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Ahmadinejad to retain Iranian foreign minister, a move likely to reassure Western diplomats

Renaming Manoucher Mottaki suggests Iran will not harden an already tough posture in negotiating with the West. Meanwhile, Syria's president visits Iran to meet the supreme leader and Ahmadinejad.

August 20, 2009|Borzou Daragahi

BEIRUT — Iranian President Mahmoud Ahmadinejad will renominate Manouchehr Mottaki as foreign minister, an advisor said Wednesday, a move that suggests the Islamic Republic will not harden its already tough posture in negotiating with the West.

Meanwhile, Syrian President Bashar Assad, fresh off what France described as his successful efforts to help secure the release of two French nationals held in Iranian prisons, arrived in Tehran to meet with supreme leader Ayatollah Ali Khamenei and Ahmadinejad, the official Islamic Republic News Agency said.

Assad reportedly is the second head of state to visit Iran since Ahmadinejad's disputed June 12 reelection, which sparked weeks of unrest and violence. Iranian officials have dismissed suggestions that Damascus, which maintains strong relations with Tehran, played a role in getting French researcher Clotilde Reiss and French Embassy staffer Nazak Afshar out of prison on bail pending verdicts on espionage charges.

Ahmadinejad was required by law to formally submit the names of his Cabinet nominees to lawmakers Wednesday but had not done so by the time they finished their work in the evening. The delay suggested disarray within his administration; even the list of names released by the aide was incomplete.

Lawmakers will debate the Cabinet's merits next week and a vote of confidence is slated for Aug. 30.

A rejection of the lineup could further weaken a president already considered illegitimate by some Iranians.

Parliament members are girding for a fight over Cabinet members, complaining that Ahmadinejad failed to meet their minimum requirement to avoid a protracted battle: conferring with them on nominees beforehand. Leading conservative lawmaker Ahmad Tavokoli noted this week that some of the people Ahmadinejad was talking about lacked "a single day" of administrative experience.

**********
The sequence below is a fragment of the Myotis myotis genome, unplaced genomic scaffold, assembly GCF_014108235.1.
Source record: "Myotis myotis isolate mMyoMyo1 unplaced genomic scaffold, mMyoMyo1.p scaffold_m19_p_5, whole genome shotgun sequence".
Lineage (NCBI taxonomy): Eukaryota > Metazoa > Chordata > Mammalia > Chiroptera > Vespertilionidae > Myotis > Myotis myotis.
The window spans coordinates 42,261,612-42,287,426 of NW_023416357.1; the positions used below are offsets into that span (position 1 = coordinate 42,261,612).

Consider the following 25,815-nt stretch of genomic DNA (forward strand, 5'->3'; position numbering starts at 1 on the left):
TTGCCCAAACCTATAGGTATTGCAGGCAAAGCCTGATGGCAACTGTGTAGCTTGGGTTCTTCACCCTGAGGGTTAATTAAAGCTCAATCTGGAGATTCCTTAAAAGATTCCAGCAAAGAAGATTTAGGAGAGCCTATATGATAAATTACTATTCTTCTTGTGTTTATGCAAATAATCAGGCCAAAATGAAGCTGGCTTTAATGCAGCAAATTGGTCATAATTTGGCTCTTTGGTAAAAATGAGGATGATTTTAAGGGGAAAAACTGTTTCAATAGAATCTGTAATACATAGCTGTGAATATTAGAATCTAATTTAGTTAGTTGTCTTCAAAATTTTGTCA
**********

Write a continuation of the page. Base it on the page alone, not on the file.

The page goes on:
Ahmadinejad's Cabinet picks include three women, a first for post-revolutionary Iran, but many others expected to be named already serve as ministers.

In addition to Mottaki, the Iranian president will nominate the incumbent defense minister to the Interior Ministry, which oversees parts of the security forces and organizes elections, and the commerce minister to lead the Oil Ministry for the world's fourth-largest exporter of crude petroleum, said Iraj Nadimi, an advisor to Ahmadinejad's vice president for parliamentary affairs, according to the Iranian parliament's website.

No women served in Ahmadinejad's first government and only one served as a vice president in the Cabinet of his predecessor, Mohammad Khatami. Ahmadinejad picked women to lead the ministries of welfare, health and education, Nadimi said.

Some were perplexed by his choices of the women. Though it was seen as an attempt to woo an increasingly powerful and politically active constituency hostile to Ahmadinejad, analysts predicted that hard-liners such as proposed Health Minister Marzieh Vahid Dastjerdi, an obstetrician who has advocated segregation of the sexes in Iran's hospitals, will further alienate Iran's increasingly modern women.

European diplomats were alarmed by the possibility that Ahmadinejad would propel one of his radical allies to the nation's top diplomatic post, with the possibility of negotiations over Iran's nuclear program. Western officials have said they would be reassured by the continued presence of Mottaki, a relatively soft-spoken and experienced diplomat who received his undergraduate degree in India, speaks English and has been described as levelheaded by counterparts.

His retention surprises analysts who had detected strained relations between Ahmadinejad and Mottaki, a political conservative who served as a campaign manager for a rival to the president in 2005.

"Mottaki in the second term means the foreign policy will be the same as it has been over the past four years," said Ahmad Bakhshayesh, a political scientist in Tehran. "Because now we see the rift in the ruling establishment, continuity in foreign policy can give President Ahmadinejad a break amid his domestic problems."

Though presidents name Cabinet ministers, the chiefs of crucial ministries such as interior, intelligence and foreign affairs often require the approval of Khamenei.

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daragahi@latimes.com

Special correspondent Ramin Mostaghim in Tehran contributed to this report.

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